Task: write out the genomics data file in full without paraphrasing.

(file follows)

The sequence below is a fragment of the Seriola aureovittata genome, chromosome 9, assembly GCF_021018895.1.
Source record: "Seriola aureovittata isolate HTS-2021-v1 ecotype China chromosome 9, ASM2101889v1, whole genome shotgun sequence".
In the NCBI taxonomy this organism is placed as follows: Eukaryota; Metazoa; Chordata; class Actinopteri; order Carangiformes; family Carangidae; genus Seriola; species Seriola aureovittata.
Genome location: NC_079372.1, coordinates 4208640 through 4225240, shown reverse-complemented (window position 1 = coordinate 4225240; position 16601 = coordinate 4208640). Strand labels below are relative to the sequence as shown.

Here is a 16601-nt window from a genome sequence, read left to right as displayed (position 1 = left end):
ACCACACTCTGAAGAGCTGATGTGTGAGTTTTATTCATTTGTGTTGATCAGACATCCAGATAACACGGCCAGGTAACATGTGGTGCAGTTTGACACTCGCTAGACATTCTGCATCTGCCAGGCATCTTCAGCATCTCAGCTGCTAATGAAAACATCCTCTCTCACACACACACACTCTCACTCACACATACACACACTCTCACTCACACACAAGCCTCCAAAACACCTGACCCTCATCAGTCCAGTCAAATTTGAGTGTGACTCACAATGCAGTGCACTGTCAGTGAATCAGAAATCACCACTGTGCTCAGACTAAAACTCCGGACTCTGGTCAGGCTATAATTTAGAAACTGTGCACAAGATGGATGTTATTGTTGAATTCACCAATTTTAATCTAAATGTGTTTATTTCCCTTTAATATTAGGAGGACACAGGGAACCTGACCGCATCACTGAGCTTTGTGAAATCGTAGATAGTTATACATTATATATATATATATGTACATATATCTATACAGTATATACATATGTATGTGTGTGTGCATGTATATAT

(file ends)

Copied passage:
The sequence below is a fragment of the Seriola aureovittata genome, chromosome 9, assembly GCF_021018895.1.
Source record: "Seriola aureovittata isolate HTS-2021-v1 ecotype China chromosome 9, ASM2101889v1, whole genome shotgun sequence".
In the NCBI taxonomy this organism is placed as follows: Eukaryota; Metazoa; Chordata; class Actinopteri; order Carangiformes; family Carangidae; genus Seriola; species Seriola aureovittata.
Genome location: NC_079372.1, coordinates 4208640 through 4225240, shown reverse-complemented (window position 1 = coordinate 4225240; position 16601 = coordinate 4208640). Strand labels below are relative to the sequence as shown.

Here is a 16601-nt window from a genome sequence, read left to right as displayed (position 1 = left end):
ACCACACTCTGAAGAGCTGATGTGTGAGTTTTATTCATTTGTGTTGATCAGACATCCAGATAACACGGCCAGGTAACATGTGGTGCAGTTTGACACTCGCTAGACATTCTGCATCTGCCAGGCATCTTCAGCATCTCAGCTGCTAATGAAAACATCCTCTCTCACACACACACACTCTCACTCACACATACACACACTCTCACTCACACACAAGCCTCCAAAACACCTGACCCTCATCAGTCCAGTCAAATTTGAGTGTGACTCACAATGCAGTGCACTGTCAGTGAATCAGAAATCACCACTGTGCTCAGACTAAAACTCCGGACTCTGGTCAGGCTATAATTTAGAAACTGTGCACAAGATGGATGTTATTGTTGAATTCACCAATTTTAATCTAAATGTGTTTATTTCCCTTTAATATTAGGAGGACACAGGGAACCTGACCGCATCACTGAGCTTTGTGAAATCGTAGATAGTTATACATTATATATATATATATGTACATATATCTATACAGTATATACATATGTATGTGTGTGTGCATGTATATAT